Elasticity of Supply: Why Housing is Unaffordable

Course Outline

Elasticity of Supply: Why Housing is Unaffordable

Why are houses and apartments so expensive in some big cities? To an economist, the real question is, “Why is housing supply inelastic in some cities?”

Alex Tabarrok explains the definition of elasticity with a simple real-world example. When good jobs are created in a city, more people want to move there–an increase in demand for housing. A supply and demand graph shows that this should lead to a new market equilibrium with a greater quantity of housing sold, at a higher price. But which will increase more, price or quantity? This depends on the elasticity of supply.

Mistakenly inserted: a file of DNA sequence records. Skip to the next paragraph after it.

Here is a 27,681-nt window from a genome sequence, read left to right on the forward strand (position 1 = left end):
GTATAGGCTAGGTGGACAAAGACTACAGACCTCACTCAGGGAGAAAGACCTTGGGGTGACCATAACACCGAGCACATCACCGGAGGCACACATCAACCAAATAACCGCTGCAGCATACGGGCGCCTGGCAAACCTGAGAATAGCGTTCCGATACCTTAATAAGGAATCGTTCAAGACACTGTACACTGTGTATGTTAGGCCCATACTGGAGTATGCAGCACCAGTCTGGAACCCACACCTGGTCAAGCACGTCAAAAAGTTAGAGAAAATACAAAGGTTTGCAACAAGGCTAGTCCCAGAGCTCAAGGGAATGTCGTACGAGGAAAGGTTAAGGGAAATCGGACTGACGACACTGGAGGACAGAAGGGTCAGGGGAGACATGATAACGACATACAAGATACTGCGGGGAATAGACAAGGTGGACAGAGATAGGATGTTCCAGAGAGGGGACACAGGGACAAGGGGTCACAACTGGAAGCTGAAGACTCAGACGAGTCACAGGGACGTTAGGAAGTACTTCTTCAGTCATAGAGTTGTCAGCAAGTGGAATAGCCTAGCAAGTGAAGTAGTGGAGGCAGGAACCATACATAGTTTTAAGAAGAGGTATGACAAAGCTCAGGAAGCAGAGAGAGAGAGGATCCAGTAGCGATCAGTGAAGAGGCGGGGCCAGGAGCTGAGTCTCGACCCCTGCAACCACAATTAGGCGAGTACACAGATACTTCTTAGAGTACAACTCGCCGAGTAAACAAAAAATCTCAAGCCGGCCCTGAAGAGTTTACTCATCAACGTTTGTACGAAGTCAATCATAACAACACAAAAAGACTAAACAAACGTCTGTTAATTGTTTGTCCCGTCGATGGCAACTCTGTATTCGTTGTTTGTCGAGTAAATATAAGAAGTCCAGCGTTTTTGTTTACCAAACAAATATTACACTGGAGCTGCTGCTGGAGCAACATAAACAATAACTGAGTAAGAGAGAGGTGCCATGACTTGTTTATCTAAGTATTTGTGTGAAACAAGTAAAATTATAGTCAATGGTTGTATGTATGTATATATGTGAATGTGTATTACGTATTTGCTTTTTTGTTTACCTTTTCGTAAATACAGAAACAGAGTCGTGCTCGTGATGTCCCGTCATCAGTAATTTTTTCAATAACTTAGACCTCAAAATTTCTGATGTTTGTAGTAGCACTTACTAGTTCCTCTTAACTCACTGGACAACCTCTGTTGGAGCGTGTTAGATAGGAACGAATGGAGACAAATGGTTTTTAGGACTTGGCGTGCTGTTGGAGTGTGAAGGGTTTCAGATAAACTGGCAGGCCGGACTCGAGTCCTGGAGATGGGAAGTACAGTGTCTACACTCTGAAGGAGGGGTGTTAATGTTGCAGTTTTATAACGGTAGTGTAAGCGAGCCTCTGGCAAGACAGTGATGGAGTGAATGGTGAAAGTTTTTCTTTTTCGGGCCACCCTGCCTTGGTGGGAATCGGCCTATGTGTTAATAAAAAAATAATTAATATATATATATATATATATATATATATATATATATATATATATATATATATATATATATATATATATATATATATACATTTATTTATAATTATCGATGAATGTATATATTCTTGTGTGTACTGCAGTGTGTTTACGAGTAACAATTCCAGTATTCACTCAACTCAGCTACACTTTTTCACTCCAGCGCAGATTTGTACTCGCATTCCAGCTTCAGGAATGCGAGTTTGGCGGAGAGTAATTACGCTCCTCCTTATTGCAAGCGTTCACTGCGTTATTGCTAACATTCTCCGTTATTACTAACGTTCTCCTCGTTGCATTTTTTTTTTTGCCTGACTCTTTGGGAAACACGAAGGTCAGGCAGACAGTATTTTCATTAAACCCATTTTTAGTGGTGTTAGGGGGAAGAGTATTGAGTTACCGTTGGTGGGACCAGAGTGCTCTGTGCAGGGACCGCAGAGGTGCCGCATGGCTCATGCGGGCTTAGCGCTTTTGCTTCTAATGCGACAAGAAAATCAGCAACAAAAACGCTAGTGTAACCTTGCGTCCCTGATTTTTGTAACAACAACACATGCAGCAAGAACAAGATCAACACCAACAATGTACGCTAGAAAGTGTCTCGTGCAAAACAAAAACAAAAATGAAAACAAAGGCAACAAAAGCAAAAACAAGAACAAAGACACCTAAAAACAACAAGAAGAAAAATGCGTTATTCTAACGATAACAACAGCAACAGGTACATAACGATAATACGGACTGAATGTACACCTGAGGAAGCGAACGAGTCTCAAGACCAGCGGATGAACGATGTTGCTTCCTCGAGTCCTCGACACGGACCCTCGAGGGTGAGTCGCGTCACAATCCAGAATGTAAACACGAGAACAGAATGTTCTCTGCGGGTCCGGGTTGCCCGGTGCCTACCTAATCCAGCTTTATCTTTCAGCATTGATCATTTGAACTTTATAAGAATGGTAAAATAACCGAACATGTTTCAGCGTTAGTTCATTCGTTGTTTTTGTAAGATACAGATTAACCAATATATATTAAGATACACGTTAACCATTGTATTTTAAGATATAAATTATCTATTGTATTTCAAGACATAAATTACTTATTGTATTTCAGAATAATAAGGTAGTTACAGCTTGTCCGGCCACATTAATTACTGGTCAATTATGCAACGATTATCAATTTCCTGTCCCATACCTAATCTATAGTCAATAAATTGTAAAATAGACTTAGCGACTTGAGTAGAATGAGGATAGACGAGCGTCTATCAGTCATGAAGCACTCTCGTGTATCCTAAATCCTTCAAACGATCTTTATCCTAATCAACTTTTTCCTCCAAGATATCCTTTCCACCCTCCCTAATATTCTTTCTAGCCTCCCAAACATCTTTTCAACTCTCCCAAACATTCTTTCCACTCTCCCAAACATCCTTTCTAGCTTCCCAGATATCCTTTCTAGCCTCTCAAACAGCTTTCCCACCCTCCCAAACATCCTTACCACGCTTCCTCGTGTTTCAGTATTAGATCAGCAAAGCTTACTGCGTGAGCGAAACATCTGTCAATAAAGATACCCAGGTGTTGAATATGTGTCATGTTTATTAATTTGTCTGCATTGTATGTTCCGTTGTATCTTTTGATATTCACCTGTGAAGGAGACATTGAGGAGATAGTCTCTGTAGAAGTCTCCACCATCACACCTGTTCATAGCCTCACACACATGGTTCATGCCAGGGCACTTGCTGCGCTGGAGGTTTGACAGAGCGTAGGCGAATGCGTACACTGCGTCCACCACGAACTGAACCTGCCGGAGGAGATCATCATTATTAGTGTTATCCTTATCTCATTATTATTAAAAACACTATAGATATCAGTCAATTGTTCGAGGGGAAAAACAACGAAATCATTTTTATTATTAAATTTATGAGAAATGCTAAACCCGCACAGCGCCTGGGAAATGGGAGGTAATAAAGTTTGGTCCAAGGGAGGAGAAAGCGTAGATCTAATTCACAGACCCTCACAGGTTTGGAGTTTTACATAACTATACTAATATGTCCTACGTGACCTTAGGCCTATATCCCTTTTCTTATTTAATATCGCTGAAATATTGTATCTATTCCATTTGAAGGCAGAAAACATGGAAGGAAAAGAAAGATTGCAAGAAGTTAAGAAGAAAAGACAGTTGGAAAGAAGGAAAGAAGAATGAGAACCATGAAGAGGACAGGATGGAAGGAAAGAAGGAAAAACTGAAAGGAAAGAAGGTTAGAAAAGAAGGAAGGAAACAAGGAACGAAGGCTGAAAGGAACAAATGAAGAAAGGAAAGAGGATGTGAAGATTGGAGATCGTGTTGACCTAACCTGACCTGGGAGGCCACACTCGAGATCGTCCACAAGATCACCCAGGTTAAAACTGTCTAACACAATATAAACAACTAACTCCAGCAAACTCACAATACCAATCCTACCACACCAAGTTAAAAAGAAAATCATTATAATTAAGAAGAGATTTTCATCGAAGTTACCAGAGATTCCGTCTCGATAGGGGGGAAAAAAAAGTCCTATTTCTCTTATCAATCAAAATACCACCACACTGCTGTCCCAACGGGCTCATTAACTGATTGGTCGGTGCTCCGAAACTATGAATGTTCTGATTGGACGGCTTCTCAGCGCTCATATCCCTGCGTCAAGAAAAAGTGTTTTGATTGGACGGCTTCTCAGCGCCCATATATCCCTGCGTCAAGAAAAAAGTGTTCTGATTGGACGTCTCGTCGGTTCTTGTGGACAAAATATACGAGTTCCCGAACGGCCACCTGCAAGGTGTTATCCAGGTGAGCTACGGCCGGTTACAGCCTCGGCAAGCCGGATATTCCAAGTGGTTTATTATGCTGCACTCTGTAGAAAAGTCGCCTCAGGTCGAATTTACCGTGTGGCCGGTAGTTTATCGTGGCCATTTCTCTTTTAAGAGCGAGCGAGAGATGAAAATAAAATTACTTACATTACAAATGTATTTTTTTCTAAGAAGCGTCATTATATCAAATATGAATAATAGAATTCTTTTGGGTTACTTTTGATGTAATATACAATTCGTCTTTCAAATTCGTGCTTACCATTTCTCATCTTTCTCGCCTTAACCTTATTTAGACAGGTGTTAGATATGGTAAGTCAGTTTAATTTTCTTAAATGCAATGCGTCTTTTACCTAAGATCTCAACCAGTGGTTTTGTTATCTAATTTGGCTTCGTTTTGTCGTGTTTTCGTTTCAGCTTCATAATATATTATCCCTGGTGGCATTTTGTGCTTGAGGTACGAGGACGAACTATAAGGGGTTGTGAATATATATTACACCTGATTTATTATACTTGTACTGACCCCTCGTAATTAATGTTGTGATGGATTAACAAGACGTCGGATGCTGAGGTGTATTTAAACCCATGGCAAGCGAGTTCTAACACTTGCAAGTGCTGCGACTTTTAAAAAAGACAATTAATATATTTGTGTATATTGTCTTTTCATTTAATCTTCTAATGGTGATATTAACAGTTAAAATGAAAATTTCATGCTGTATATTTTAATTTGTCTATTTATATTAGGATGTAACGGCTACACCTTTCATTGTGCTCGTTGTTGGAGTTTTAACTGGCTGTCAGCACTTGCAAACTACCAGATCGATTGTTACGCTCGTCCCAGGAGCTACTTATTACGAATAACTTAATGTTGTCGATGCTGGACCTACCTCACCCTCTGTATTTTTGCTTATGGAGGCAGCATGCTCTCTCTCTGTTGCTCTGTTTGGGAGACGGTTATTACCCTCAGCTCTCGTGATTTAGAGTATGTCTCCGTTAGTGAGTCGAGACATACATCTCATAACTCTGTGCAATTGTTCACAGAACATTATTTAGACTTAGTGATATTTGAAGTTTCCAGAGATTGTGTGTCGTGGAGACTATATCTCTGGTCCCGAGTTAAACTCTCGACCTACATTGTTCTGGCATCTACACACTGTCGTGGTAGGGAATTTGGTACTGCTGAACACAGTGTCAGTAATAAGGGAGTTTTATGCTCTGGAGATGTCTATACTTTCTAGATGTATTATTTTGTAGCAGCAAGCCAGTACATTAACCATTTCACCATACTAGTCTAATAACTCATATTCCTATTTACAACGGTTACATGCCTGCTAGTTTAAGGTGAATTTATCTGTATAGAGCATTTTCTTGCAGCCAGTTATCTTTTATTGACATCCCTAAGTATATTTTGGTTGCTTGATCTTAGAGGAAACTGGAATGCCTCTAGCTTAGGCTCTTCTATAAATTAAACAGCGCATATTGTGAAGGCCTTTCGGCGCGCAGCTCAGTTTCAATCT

In many cities (like San Francisco), natural and legal constraints on building new homes make it hard to produce new housing, so the supply is inelastic–price increases a lot; quantity increases only a little. Other places (like Auckland, New Zealand) have liberalized their housing markets, leading to more elastic supply. Affordable housing often comes down to elastic vs inelastic supply!

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